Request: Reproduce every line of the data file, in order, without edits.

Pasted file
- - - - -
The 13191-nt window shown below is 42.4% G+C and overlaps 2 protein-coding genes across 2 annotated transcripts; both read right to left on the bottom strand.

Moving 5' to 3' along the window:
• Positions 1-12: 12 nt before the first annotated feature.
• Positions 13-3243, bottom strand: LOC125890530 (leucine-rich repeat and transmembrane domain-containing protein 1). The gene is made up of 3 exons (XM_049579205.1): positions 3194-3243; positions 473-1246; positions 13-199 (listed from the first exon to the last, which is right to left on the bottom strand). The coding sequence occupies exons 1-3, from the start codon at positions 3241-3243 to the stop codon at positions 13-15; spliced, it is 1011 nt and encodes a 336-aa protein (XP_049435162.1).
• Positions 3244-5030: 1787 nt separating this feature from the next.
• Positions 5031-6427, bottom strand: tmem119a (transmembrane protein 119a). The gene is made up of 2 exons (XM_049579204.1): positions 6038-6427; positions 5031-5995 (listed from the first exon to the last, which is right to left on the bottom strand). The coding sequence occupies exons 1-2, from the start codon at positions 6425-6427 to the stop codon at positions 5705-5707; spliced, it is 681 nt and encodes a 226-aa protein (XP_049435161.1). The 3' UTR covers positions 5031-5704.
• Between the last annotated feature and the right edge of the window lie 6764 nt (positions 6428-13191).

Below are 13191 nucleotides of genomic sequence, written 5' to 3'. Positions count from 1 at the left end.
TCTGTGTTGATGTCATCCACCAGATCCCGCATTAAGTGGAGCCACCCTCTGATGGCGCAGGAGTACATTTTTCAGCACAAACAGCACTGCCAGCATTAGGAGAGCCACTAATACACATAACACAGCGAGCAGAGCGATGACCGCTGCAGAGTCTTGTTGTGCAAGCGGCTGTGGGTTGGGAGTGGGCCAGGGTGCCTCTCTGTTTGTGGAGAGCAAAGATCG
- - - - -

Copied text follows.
The 13191-nt window shown below is 42.4% G+C and overlaps 2 protein-coding genes across 2 annotated transcripts; both read right to left on the bottom strand.

Moving 5' to 3' along the window:
• Positions 1-12: 12 nt before the first annotated feature.
• Positions 13-3243, bottom strand: LOC125890530 (leucine-rich repeat and transmembrane domain-containing protein 1). The gene is made up of 3 exons (XM_049579205.1): positions 3194-3243; positions 473-1246; positions 13-199 (listed from the first exon to the last, which is right to left on the bottom strand). The coding sequence occupies exons 1-3, from the start codon at positions 3241-3243 to the stop codon at positions 13-15; spliced, it is 1011 nt and encodes a 336-aa protein (XP_049435162.1).
• Positions 3244-5030: 1787 nt separating this feature from the next.
• Positions 5031-6427, bottom strand: tmem119a (transmembrane protein 119a). The gene is made up of 2 exons (XM_049579204.1): positions 6038-6427; positions 5031-5995 (listed from the first exon to the last, which is right to left on the bottom strand). The coding sequence occupies exons 1-2, from the start codon at positions 6425-6427 to the stop codon at positions 5705-5707; spliced, it is 681 nt and encodes a 226-aa protein (XP_049435161.1). The 3' UTR covers positions 5031-5704.
• Between the last annotated feature and the right edge of the window lie 6764 nt (positions 6428-13191).

Below are 13191 nucleotides of genomic sequence, written 5' to 3'. Positions count from 1 at the left end.
TCTGTGTTGATGTCATCCACCAGATCCCGCATTAAGTGGAGCCACCCTCTGATGGCGCAGGAGTACATTTTTCAGCACAAACAGCACTGCCAGCATTAGGAGAGCCACTAATACACATAACACAGCGAGCAGAGCGATGACCGCTGCAGAGTCTTGTTGTGCAAGCGGCTGTGGGTTGGGAGTGGGCCAGGGTGCCTCTCTGTTTGTGGAGAGCAAAGATCG